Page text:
Career Resources

The Keys to Career Management Effectiveness: Part II

Last month’s posting introduced the topic of effectiveness keys integral to career conducting job searches. This month, we explore tailoring your presentation and handling rejection—two keys that influence your point of view, as well as your actions.

Key # 3: Tailoring Your Presentation

Tailoring begins as a way of viewing yourself but it ultimately must become a pattern of acting. Essentially, it is allowing your actions to be driven by customer needs. First, you develop information about yourself and the employment market through keys 1 and 2, self-assessment and preparation. Then you use that information to present your strengths and skills that will make you most employable.

Today’s employment market is one in which the number of positions with traditional acute care providers is shrinking and the supply of executives keeps growing. Gone are the days when a score of MHA programs dribbled out handfuls of new graduates to more that 7,000 growing hospitals. Now there is more balance between the demand for and supply of healthcare managers. That means executives face stiff competition for new positions. The implication of such a balanced and competitive employment market is clear: Executives must differentiate themselves from others and be attentive to the needs and preferences of a potential employer.

The market contains increasing numbers of nontraditional employer organizations beyond the acute care setting and even beyond being healthcare providers at all. There are PPOs, managed care organizations, insurers, information technology vendors, suppliers, regulators, and consultants, so it is likely that at some point you will find yourself applying to new segments of the field. Knowing what these new segments value in a candidate will help you tailor your resume and self-presentation for maximum effect. A presentation of responsibilities and accomplishments that stresses success only in an acute, inpatient hospital environment will appeal only to employers with unmet needs for managing acute, inpatient hospital services. Such employers may find no value in an accounting of your publications or presentations at national meetings. However, a consulting firm might find a glowing record of publications and presentations an important predictor of success in landing new accounts.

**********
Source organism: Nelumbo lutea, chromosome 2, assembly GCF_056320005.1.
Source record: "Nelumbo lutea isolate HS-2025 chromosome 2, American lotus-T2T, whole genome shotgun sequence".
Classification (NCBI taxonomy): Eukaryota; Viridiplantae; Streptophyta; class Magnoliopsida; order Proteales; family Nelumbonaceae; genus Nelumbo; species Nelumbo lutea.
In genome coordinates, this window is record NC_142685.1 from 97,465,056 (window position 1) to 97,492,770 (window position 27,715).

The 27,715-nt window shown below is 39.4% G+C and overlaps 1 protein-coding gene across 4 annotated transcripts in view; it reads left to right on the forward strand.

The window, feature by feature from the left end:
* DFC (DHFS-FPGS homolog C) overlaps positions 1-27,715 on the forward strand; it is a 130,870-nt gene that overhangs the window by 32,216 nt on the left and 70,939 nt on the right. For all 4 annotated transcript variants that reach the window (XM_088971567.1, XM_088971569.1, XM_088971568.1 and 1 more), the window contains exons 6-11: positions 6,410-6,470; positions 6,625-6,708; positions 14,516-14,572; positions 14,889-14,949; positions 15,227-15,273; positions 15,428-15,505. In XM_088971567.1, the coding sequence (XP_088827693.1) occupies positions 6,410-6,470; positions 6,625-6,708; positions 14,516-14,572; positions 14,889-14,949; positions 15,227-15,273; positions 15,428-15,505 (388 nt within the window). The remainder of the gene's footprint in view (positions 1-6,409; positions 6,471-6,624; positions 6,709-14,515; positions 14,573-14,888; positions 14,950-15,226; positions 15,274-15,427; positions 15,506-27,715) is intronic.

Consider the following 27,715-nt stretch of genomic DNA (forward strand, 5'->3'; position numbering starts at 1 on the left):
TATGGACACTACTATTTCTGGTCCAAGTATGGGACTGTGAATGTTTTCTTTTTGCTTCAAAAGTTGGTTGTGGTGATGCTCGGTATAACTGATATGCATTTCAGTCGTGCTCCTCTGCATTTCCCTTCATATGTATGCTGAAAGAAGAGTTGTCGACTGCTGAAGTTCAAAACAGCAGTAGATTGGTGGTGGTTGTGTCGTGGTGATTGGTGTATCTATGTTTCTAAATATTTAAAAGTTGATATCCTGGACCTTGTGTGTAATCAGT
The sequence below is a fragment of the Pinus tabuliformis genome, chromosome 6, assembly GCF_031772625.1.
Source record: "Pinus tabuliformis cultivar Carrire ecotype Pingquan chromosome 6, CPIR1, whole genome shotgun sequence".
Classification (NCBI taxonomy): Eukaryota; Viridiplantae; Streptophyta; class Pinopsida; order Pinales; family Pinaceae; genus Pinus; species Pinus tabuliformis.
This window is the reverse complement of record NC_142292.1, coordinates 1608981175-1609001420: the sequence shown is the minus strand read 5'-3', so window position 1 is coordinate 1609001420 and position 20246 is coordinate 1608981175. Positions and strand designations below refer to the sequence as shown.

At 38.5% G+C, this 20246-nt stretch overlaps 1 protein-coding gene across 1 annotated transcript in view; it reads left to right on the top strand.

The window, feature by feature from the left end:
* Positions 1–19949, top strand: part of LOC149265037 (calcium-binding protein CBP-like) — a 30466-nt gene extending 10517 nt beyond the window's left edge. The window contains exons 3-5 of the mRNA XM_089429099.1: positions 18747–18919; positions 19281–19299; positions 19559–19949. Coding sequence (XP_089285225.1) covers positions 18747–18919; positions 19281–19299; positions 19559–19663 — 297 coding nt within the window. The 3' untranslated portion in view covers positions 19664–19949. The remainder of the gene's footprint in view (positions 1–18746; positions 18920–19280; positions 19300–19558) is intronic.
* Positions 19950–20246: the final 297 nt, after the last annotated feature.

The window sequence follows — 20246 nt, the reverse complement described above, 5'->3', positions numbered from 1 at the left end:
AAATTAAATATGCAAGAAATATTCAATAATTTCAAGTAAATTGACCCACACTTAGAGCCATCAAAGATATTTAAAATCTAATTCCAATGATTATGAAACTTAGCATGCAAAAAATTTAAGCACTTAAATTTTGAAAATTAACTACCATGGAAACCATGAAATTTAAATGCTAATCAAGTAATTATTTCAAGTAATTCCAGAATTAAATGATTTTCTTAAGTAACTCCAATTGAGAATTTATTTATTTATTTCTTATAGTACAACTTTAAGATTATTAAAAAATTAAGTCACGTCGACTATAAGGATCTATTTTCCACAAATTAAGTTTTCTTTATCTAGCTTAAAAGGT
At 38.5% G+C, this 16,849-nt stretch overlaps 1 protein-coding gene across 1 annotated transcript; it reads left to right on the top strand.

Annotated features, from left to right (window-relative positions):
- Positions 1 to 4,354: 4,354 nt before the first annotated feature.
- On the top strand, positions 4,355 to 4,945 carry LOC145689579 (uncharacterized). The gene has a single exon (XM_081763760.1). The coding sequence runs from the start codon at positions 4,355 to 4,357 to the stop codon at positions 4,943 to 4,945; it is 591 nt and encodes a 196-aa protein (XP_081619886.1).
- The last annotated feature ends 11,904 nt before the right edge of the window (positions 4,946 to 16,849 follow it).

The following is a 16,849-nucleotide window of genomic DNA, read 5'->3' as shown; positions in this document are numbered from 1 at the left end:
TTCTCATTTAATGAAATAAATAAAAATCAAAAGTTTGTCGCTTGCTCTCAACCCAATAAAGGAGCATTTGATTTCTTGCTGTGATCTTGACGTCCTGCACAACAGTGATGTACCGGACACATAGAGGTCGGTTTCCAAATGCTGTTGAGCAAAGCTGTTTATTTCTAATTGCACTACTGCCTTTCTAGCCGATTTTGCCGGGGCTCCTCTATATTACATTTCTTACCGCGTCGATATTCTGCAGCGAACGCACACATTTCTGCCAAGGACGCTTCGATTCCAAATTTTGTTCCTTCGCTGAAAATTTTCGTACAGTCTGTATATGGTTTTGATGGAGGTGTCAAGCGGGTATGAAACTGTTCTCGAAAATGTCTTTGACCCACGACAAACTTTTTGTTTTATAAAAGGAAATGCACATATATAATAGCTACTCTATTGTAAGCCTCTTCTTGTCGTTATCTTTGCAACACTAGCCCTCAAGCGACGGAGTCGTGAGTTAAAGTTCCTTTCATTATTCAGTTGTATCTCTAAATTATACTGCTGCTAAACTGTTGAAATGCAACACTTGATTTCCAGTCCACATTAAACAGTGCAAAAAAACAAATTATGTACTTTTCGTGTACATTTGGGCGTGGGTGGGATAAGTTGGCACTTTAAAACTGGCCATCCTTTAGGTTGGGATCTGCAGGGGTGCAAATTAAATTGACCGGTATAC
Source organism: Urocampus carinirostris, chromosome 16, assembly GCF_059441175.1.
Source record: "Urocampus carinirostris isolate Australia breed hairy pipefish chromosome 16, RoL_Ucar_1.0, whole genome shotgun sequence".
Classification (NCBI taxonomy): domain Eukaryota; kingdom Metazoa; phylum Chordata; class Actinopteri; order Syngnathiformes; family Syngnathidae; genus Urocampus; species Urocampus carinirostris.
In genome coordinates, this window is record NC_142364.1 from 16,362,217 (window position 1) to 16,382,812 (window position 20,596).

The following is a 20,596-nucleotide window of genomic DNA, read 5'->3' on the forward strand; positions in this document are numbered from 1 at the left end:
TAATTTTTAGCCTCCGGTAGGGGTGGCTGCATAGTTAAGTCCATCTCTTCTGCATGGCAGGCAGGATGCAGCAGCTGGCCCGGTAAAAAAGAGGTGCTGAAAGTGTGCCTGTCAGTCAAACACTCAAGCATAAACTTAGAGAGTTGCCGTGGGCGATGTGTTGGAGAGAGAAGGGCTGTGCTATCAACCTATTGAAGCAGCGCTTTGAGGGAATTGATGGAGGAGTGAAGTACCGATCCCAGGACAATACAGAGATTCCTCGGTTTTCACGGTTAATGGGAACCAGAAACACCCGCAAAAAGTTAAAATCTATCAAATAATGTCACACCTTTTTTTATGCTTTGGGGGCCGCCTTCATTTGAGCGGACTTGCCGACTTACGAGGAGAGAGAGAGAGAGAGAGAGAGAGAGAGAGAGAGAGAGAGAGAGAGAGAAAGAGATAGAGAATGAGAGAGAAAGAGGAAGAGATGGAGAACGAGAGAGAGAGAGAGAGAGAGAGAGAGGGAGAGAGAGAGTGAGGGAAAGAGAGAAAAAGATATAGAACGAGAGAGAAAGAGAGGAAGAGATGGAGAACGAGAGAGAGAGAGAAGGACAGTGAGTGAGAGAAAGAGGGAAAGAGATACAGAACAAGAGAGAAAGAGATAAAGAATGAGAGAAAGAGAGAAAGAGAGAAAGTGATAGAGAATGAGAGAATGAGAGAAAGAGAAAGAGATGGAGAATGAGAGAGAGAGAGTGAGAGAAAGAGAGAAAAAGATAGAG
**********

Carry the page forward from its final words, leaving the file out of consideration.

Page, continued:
Once you have determined which settings are of interest to you, it is important to determine which of your existing skills are transferable and which are best left out of conversations, cover letters, and resumes. Some traits may apply across an entire industry segment, while others are appropriate only for a single employer. You may even want to develop multiple versions of your resume. In a highly competitive market, knowing how to show employers the side of you that will interest them most is indispensable.

Key #4: Handling Rejection

No matter how well you present yourself or how much experience you have, there will times when you face rejection. This can be difficult to accept emotionally and, in cases financially. Rejection is a fact of life; however, it should be thought of as a two-way-street. When it becomes apparent that there is not a good match between candidate and position, then either the employer or candidate should break off negotiations. Usually this falls to the employer, but not every job offered is one an executive should accept. Forcing yourself into a poor fit will ultimately result in damage to both you and the company. When imminent mortgage or tuition payments are larger than one’s resources to cover them passing up an offer can be as difficult as being rejected. It can often seem easier to quietly compromise than to disrupt the lives and aspirations of those closest to us, but there are personal costs involved when one gives in to expedience. No matter how difficult it is, passing up a job offer is sometimes a necessary step.

Rejecting tempting offers or missing hoped-for opportunities can be more manageable when one is prepared. One way to prepare is to develop a personal support network of colleagues, friends, relatives, and mentors. Also, you can often find community, religious, and professional organizations that host support groups. Having a support network can ease the sting of disappointments and help salve the pain of passing up an offer. Also, they can lift one’s spirits so that rejection brings a maximum of learning. a minimum of wallowing, and little or no interruption in one’s job search. And continuing your search will always reduce disappointment over rejection because the next offer is just around the corner.